I always look forward to the Search Engine Ranking Factors report SEOMoz puts out.
Every two years, SEOmoz surveys top SEO experts in the field worldwide on their opinions of the algorithmic elements that comprise search engine rankings. This year features contributors from the US, UK, Canada, Australia, New Zealand, Iceland, the Ukraine, the Dominican Republic and many more.
Each participant was asked to rate more than 100 search ranking factors along with specific questions about hot issues in the SEO field. This document, representing the collective wisdom of expert practitioners, is, in opinion, one of the most useful resources for SEO practitioners of all varieties, helping to provide transparency into what matters (and doesn’t) for best practices in search engine optimization. This ongoing document has also spun off a related research project relating to Local Search Ranking Factors.
So much of what is done in SEO is reverse engineering. Search engines won’t confirm or deny much of anything. They tell you things like:
- Write unique, compelling content.
- Get a blog.
- Write descriptive titles.
Any information after this tends to get hazy and indirect. SEOs are left to their own devices to figure things out. That’s the way it’s always been. And that’s probably the way it will always be.
Naturally, you’ll often get different opinions on strategies. And sometimes you’ll get outright disparity. The issue of buying links is a good example of people being in different camps, telling people distinctly different things.
So, the Search Engine Ranking Factors report serves as a good survey of respected industry people. It helps us isolate specific techniques and then see how the professionals feel about them.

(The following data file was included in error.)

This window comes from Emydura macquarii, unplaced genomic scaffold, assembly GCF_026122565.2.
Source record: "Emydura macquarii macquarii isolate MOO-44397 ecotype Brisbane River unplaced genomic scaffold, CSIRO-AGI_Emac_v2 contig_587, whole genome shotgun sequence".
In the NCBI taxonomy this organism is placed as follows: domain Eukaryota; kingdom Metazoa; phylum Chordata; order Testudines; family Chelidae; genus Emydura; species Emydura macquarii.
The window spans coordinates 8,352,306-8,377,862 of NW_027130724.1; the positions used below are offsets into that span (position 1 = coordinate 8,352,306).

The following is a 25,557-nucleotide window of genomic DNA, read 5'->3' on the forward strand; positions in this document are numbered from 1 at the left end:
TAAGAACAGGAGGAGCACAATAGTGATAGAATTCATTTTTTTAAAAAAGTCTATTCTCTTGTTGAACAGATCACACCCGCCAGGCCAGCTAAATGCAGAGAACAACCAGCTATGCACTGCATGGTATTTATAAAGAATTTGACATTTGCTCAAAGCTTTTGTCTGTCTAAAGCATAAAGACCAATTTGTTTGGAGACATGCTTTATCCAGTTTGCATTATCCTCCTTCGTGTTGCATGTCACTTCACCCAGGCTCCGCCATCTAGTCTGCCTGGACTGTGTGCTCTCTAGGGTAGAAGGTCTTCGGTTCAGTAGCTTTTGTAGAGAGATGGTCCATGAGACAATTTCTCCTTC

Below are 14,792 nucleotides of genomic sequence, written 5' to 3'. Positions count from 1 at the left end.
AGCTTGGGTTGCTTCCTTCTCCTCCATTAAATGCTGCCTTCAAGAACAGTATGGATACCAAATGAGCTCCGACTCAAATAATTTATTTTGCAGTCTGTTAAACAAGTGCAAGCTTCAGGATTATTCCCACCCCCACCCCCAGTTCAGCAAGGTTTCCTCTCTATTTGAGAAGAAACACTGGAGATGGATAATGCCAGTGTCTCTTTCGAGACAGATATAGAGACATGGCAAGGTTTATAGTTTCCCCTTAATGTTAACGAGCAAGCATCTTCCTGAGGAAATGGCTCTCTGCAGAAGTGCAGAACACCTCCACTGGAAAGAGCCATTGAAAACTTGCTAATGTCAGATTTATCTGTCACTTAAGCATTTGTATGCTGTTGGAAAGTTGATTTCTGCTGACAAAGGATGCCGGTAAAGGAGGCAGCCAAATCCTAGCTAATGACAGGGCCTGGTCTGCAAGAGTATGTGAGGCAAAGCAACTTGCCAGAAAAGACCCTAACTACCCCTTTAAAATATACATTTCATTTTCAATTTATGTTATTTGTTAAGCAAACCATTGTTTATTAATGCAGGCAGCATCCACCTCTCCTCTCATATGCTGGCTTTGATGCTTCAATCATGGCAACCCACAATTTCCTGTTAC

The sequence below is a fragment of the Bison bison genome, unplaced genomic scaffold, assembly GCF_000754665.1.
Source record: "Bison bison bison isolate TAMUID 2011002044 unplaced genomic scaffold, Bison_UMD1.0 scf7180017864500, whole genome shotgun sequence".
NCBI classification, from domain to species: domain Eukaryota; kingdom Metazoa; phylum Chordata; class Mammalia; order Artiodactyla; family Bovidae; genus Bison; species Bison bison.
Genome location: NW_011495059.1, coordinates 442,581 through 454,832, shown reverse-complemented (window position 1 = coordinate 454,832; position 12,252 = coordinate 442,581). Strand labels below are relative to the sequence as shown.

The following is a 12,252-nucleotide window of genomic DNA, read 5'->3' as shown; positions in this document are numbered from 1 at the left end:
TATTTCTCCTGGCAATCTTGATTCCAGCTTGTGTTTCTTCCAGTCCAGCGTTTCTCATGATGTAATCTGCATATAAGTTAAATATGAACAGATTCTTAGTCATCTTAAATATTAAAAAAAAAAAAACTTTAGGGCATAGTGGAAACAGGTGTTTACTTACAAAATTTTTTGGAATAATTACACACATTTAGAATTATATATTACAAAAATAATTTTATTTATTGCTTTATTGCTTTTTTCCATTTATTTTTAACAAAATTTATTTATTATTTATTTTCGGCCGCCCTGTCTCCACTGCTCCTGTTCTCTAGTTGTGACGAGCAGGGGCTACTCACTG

I bring up this report because of the incredible weight links were given.
Of the five top ranking factors, four were link related. The fourth top ranking factor was “Keyword Use Anywhere in the Title Tag.” All others were related to getting links and formatting links.
Using the keyword in the title tag was the most important factor in the 2007 edition of this report. It was now beaten by:
- Keyword Focused Anchor Text from External Links
- External Link Popularity (quantity/quality of external links)
- Diversity of Link Sources (links from many unique root domains)
I wanted to spend a little time clarifying these top points just to make sure we all understand what’s being recommended.
Keyword Focused Anchor Text from External Links
For our examples, let’s say our target phrase is “jay z tickets.” As of this writing, it was ranked 57 on Google’s Hot Trends list.
Keep in mind that uppercase and lowercase letters have no bearing on this. These variations will all give you the same results:
- jay z tickets
- Jay Z tickets
- Jay Z Tickets
- jAy Z tIcKeTs
However, these phrases are different:
- Tickets for Jay Z
- Jay Z Ticket
So, in your desire to rank for “jay z tickets,” you want to ask people to link to your site with the phrase: Jay Z Tickets (or some capitalization variation of that). The easiest way to make sure this is done is to give people the HTML code exactly as you would like to see it.
Your e-mail to a potential external linker would look something like this:
Thanks so much for wanting to link to us! You can link anyway you would like, but it would be totally awesome if you would link to our site with the phrase: Jay Z Tickets. Here’s some HTML code for you, to give you an example:
And, if it’s easier, here’s a complete html snippet that you can just copy and paste into your site and be done with it:
Check out the greatest Jay Z fan site on the Internet! No one loves Jay Z more than these guys. Plus, you can get all your Jay Z Tickets right at the site. It’s your one stop Jay Z shop.
External Link Popularity
Diversity of Link Sources
That’s probably pretty self-explanatory. Ten links from one site isn’t as good as one link from 10 sites.
Links may not always be the most important factor when it comes to ranking well in the search engines. But today, it appears links are the dominating force.